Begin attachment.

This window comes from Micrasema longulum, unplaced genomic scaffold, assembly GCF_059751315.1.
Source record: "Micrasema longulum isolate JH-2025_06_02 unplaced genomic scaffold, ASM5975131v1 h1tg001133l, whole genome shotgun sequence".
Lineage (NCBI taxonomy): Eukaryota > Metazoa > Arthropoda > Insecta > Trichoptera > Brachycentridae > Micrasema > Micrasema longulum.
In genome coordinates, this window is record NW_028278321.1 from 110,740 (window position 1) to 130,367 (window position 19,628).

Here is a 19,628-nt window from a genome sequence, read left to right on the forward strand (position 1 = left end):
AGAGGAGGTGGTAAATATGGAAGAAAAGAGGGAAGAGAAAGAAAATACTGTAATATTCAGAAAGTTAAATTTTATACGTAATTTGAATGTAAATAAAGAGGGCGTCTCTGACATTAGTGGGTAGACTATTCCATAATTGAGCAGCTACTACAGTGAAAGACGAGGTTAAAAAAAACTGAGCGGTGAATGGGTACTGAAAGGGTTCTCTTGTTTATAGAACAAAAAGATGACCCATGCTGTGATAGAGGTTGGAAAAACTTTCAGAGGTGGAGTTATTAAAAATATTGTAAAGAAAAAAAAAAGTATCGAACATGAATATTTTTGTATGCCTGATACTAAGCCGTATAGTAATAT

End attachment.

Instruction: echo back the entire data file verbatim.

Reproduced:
This window comes from Micrasema longulum, unplaced genomic scaffold, assembly GCF_059751315.1.
Source record: "Micrasema longulum isolate JH-2025_06_02 unplaced genomic scaffold, ASM5975131v1 h1tg001133l, whole genome shotgun sequence".
Lineage (NCBI taxonomy): Eukaryota > Metazoa > Arthropoda > Insecta > Trichoptera > Brachycentridae > Micrasema > Micrasema longulum.
In genome coordinates, this window is record NW_028278321.1 from 110,740 (window position 1) to 130,367 (window position 19,628).

Here is a 19,628-nt window from a genome sequence, read left to right on the forward strand (position 1 = left end):
AGAGGAGGTGGTAAATATGGAAGAAAAGAGGGAAGAGAAAGAAAATACTGTAATATTCAGAAAGTTAAATTTTATACGTAATTTGAATGTAAATAAAGAGGGCGTCTCTGACATTAGTGGGTAGACTATTCCATAATTGAGCAGCTACTACAGTGAAAGACGAGGTTAAAAAAAACTGAGCGGTGAATGGGTACTGAAAGGGTTCTCTTGTTTATAGAACAAAAAGATGACCCATGCTGTGATAGAGGTTGGAAAAACTTTCAGAGGTGGAGTTATTAAAAATATTGTAAAGAAAAAAAAAAGTATCGAACATGAATATTTTTGTATGCCTGATACTAAGCCGTATAGTAATAT